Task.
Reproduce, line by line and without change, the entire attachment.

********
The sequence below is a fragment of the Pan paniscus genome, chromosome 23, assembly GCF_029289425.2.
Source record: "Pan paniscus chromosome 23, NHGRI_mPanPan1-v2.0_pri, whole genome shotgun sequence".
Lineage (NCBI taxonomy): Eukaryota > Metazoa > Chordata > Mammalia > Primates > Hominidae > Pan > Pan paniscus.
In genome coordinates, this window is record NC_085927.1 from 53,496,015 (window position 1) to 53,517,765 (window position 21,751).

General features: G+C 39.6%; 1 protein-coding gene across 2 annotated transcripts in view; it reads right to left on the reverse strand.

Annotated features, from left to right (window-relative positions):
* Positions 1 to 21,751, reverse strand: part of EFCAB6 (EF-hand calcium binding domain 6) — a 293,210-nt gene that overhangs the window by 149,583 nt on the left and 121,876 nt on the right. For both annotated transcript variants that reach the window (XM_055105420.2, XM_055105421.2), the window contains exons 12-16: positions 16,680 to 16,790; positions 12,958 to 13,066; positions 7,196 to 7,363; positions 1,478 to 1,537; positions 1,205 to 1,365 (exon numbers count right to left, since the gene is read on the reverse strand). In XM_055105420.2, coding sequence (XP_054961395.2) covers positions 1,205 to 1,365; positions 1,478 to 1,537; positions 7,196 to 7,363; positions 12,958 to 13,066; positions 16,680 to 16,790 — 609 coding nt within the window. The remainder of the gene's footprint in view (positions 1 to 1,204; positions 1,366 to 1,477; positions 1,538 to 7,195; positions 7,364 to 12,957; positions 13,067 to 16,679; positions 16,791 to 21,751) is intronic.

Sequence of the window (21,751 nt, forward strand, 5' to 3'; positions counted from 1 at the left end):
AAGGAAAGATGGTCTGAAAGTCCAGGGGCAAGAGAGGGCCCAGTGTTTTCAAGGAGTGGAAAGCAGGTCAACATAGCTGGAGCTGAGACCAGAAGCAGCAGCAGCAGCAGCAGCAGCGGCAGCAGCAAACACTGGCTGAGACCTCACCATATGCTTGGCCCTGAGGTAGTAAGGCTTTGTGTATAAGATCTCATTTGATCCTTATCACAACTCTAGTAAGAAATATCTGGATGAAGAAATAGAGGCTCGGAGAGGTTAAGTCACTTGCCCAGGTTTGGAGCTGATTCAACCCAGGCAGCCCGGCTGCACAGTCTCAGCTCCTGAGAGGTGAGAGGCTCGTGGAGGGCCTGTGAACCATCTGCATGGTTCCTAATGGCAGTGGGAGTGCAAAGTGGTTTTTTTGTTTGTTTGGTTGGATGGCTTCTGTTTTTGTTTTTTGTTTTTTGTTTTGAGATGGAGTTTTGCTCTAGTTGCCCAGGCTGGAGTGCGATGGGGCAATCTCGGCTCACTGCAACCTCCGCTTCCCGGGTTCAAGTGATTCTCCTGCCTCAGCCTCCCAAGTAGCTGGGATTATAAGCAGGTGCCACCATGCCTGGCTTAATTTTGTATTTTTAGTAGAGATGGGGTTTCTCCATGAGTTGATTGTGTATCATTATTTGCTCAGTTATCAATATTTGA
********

The sequence below is a fragment of the Pan paniscus genome, chromosome 23, assembly GCF_029289425.2.
Source record: "Pan paniscus chromosome 23, NHGRI_mPanPan1-v2.0_pri, whole genome shotgun sequence".
Lineage (NCBI taxonomy): Eukaryota > Metazoa > Chordata > Mammalia > Primates > Hominidae > Pan > Pan paniscus.
In genome coordinates, this window is record NC_085927.1 from 53,496,015 (window position 1) to 53,517,765 (window position 21,751).

General features: G+C 39.6%; 1 protein-coding gene across 2 annotated transcripts in view; it reads right to left on the reverse strand.

Annotated features, from left to right (window-relative positions):
* Positions 1 to 21,751, reverse strand: part of EFCAB6 (EF-hand calcium binding domain 6) — a 293,210-nt gene that overhangs the window by 149,583 nt on the left and 121,876 nt on the right. For both annotated transcript variants that reach the window (XM_055105420.2, XM_055105421.2), the window contains exons 12-16: positions 16,680 to 16,790; positions 12,958 to 13,066; positions 7,196 to 7,363; positions 1,478 to 1,537; positions 1,205 to 1,365 (exon numbers count right to left, since the gene is read on the reverse strand). In XM_055105420.2, coding sequence (XP_054961395.2) covers positions 1,205 to 1,365; positions 1,478 to 1,537; positions 7,196 to 7,363; positions 12,958 to 13,066; positions 16,680 to 16,790 — 609 coding nt within the window. The remainder of the gene's footprint in view (positions 1 to 1,204; positions 1,366 to 1,477; positions 1,538 to 7,195; positions 7,364 to 12,957; positions 13,067 to 16,679; positions 16,791 to 21,751) is intronic.

Sequence of the window (21,751 nt, forward strand, 5' to 3'; positions counted from 1 at the left end):
AAGGAAAGATGGTCTGAAAGTCCAGGGGCAAGAGAGGGCCCAGTGTTTTCAAGGAGTGGAAAGCAGGTCAACATAGCTGGAGCTGAGACCAGAAGCAGCAGCAGCAGCAGCAGCAGCGGCAGCAGCAAACACTGGCTGAGACCTCACCATATGCTTGGCCCTGAGGTAGTAAGGCTTTGTGTATAAGATCTCATTTGATCCTTATCACAACTCTAGTAAGAAATATCTGGATGAAGAAATAGAGGCTCGGAGAGGTTAAGTCACTTGCCCAGGTTTGGAGCTGATTCAACCCAGGCAGCCCGGCTGCACAGTCTCAGCTCCTGAGAGGTGAGAGGCTCGTGGAGGGCCTGTGAACCATCTGCATGGTTCCTAATGGCAGTGGGAGTGCAAAGTGGTTTTTTTGTTTGTTTGGTTGGATGGCTTCTGTTTTTGTTTTTTGTTTTTTGTTTTGAGATGGAGTTTTGCTCTAGTTGCCCAGGCTGGAGTGCGATGGGGCAATCTCGGCTCACTGCAACCTCCGCTTCCCGGGTTCAAGTGATTCTCCTGCCTCAGCCTCCCAAGTAGCTGGGATTATAAGCAGGTGCCACCATGCCTGGCTTAATTTTGTATTTTTAGTAGAGATGGGGTTTCTCCATGAGTTGATTGTGTATCATTATTTGCTCAGTTATCAATATTTGA